Following your leather cleaner's directions, start at the top of the seat and work your way down to avoid leaving dirty drips on clean areas.

  4. Condition the Leather

    When the seats are clean and dry, use a commercial leather conditioner to keep the seats supple and soft. Buff dry with a soft cloth.

How to Clean Cloth Car Seats

  1. Vacuum the Fabric

    Use the upholstery and crevice vacuum tools to remove loose dust and dirt from the fabric. Be sure to clean carefully between the back and bottom cushions.

  2. Pretreat Stains

    Use a commercial upholstery cleaner (according to label directions) or a homemade cleaner to pretreat stains. To make your own, create a 1:1 mixture of oxygen bleach powder and water in a small bowl. Use a soft-bristled brush to apply the paste and work it into the stain. Let it work for one hour before vacuuming the dried powder and soil.

  3. Choose or Make a Cleaner

    If you use a commercial upholstery cleaner, follow the directions carefully. To make your own cleaner, add ½ cup distilled white vinegar, 1 teaspoon dishwashing liquid, and 1 cup warm water to a spray bottle. Shake well to mix.

  4. Apply the Cleaner

    Starting at the top of the seat, lightly spray the cleaner and work it into the fabric with a soft-bristled brush. (Do not saturate the upholstery because it will take too long for the padding to dry, allowing mold and mildew to form.) Clean all surfaces, including the sides and backs of the seats where kids have left footprints, and don’t forget the seat belts.

  5. Rinse the Seats

    Remove loose soil and “rinse” the seats by wiping them down with a microfiber cloth dampened with clean water. Rinse and wring the cloth often, and change the water as it becomes dirty.

  6. Dry the Upholstery

    Leave windows open as the upholstery dries. To speed the process, set up a circulating fan nearby.

How to Clean Car Carpet

This might be the dirtiest area of your car! To clean your car's carpet, follow these simple steps.

  1. Remove and Clean the Floor Mats

    If you have floor mats, remove them to clean separately. Hose down rubber mats and, if they're carpeted, clean them following the same steps as the car’s carpet.

  2. Vacuum the Carpet

    Carpets are the last area of the car you should vacuum so you catch all the dust and debris that has fallen to the floor from the dashboard and seats. Use the crevice and upholstery brush to slowly cover each area of the carpet.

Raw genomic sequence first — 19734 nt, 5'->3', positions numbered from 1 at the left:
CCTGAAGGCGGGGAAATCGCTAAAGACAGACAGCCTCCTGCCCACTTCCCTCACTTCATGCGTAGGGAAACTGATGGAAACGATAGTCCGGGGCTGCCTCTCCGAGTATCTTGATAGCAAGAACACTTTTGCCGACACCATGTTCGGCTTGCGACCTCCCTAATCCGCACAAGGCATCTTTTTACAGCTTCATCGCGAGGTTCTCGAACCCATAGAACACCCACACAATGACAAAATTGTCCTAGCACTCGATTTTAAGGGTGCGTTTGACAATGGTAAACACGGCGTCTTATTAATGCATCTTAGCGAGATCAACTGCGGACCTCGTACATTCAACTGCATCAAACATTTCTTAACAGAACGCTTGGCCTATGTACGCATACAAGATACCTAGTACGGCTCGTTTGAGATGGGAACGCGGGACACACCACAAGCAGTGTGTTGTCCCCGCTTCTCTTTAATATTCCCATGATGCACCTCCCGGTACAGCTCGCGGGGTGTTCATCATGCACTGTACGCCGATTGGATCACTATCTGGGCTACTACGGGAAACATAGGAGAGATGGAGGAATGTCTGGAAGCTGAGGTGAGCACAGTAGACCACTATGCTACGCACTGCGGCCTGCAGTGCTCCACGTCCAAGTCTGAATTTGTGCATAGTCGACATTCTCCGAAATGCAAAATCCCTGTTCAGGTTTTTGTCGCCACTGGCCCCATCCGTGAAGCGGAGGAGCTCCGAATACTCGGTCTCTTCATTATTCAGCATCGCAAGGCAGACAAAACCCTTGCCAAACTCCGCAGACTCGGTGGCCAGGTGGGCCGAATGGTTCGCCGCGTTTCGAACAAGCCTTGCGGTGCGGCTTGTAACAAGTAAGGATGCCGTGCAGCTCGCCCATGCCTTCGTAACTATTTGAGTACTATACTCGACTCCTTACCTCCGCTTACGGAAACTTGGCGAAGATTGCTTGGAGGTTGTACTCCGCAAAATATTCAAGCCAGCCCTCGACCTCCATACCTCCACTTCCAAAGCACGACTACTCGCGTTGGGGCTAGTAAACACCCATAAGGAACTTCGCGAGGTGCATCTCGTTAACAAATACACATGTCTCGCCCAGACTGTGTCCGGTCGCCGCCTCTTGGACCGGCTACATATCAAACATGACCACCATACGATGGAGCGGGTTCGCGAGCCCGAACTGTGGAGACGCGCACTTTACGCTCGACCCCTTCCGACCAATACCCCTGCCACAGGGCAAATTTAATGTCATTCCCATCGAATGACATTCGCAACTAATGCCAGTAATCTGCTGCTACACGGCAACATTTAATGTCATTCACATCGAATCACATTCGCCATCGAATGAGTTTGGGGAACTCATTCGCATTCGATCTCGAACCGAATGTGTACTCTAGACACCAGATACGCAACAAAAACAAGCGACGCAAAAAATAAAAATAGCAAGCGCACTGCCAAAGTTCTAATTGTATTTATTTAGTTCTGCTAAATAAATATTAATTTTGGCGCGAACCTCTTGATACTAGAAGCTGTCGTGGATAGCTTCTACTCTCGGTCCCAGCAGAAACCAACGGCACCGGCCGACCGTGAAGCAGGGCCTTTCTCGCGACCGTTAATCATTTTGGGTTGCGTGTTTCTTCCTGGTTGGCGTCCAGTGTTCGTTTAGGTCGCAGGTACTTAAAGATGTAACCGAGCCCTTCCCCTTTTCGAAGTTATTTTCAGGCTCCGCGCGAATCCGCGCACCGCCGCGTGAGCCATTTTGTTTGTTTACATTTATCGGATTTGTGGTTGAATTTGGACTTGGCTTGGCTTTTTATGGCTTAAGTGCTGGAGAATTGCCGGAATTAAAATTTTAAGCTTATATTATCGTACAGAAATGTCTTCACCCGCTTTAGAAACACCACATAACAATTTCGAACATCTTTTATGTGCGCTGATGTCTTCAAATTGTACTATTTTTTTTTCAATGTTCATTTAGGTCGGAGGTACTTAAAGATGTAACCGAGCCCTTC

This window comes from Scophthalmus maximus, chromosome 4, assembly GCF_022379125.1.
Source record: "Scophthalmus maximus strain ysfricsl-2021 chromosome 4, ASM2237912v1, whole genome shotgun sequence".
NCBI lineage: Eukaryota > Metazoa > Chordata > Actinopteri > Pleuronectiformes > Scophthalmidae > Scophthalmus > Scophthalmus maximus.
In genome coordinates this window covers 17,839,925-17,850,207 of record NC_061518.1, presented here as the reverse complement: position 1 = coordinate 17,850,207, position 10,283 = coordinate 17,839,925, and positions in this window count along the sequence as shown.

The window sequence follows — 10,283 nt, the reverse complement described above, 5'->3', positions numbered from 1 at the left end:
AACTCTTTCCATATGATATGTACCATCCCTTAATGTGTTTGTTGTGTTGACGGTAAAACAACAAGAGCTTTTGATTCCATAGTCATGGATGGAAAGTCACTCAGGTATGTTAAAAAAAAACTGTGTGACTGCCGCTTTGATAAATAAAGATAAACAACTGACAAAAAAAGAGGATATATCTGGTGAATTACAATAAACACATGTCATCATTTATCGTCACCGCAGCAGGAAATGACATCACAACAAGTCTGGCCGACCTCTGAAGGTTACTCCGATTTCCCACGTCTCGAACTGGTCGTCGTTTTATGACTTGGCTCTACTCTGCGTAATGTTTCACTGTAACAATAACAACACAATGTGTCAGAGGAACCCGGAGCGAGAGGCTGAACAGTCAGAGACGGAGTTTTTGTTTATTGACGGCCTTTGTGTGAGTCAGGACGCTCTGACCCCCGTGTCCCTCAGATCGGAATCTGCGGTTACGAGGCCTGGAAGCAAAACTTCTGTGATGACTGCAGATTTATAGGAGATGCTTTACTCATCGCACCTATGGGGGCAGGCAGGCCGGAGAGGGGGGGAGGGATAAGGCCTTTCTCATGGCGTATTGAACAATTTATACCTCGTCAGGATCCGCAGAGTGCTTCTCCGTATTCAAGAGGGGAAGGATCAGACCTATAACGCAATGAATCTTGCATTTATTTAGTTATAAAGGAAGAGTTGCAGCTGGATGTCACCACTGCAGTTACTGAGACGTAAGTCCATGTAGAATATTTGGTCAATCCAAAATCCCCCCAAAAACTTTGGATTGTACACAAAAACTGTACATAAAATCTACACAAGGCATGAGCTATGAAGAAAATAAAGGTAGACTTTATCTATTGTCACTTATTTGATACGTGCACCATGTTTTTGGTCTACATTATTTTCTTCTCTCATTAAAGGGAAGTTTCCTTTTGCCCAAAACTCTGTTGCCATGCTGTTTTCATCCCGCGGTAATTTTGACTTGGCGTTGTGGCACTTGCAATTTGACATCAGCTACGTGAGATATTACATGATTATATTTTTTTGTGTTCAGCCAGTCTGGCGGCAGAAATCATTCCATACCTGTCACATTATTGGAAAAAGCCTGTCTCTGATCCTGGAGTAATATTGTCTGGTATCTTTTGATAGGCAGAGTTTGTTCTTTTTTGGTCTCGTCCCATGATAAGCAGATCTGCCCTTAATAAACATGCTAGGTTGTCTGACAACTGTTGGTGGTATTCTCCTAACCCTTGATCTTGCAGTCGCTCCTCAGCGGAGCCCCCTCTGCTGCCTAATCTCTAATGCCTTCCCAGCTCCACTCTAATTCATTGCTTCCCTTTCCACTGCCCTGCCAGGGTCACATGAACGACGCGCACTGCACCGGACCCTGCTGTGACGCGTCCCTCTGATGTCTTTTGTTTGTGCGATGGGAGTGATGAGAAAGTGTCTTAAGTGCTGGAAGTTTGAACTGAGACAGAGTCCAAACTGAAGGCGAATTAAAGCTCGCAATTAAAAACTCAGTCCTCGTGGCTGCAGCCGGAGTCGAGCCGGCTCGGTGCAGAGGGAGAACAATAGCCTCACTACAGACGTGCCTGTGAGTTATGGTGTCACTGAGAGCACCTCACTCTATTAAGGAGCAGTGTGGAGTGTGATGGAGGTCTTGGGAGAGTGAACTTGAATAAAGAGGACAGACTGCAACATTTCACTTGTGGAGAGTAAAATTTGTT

3. Treat Stains

    Following the label directions, use a commercial carpet stain remover to treat oil, food, and dirt stains.

  4. Use a Carpet Cleaner

    To do an overall carpet cleaning, use a commercial carpet cleaning powder (dry or liquid) or use the same homemade solution recommended for cleaning upholstery (½ cup distilled white vinegar, 1 teaspoon dishwashing liquid, and 1 cup warm water).

  5. Air-Dry

    Open the windows and allow the carpet to air-dry. Add a circulating fan to speed up the process. Do not replace freshly cleaned car mats until the carpet is completely dry.

How to Remove Smells From a Car

If the first thought after you get in your car is, "It stinks in here," your second thought is probably, "How to I get rid of it?" Follow these tips for a different train of thought.

  • Clean the trunk. The odor may be coming from some lost produce or a stinky gym bag in the trunk. Empty the trunk, discard trash, use a car vacuum on the interior, and hose off the trunk mat (if you have one).
  • Use baking soda. When you have some time while the car is idle, sprinkle the seats and carpet with baking soda. Spritz with a light spray of water and work the powder into the fibers. Allow it to sit for at least eight hours before vacuuming away odor-causing soil.
  • Stash baking soda. If you don’t have eight hours, pour some baking soda into a resealable plastic food storage container. Cut some vents in the lid and stash the container under one of the front seats for the baking soda to absorb odors. Replace the baking soda each month.
  • Use a commercial fabric refresher. Spray the carpet and fabric upholstery with an odor-eliminating fabric refresher. Finish off by hanging a car air freshener to keep the good smells lasting longer.
  • Clean the carpets and upholstery. Freshly cleaned soft surfaces make the car smell much better.

Tips to Keep Your Car Clean for Longer

Now that you have a clean, odor-free car, follow these tips to keep it that way.

  • Keep a small trash bag handy and toss it at least weekly. 
  • Place a cup in the cupholder or door side pocket for straw wrappers and small bits of trash that accumulate. 
  • Line cupholders with silicone baking cups to catch drips, and occasionally toss them in the dishwasher for easy cleaning.
  • Keep an electrostatic duster, lint roller, and a microfiber cloth in the glove compartment or console for quick clean-ups while you’re waiting in the car.
  • Use washable seat covers when transporting pets and kids.
  • Treat spills and stains as soon as possible.
  • Wipe off shoes before stepping inside.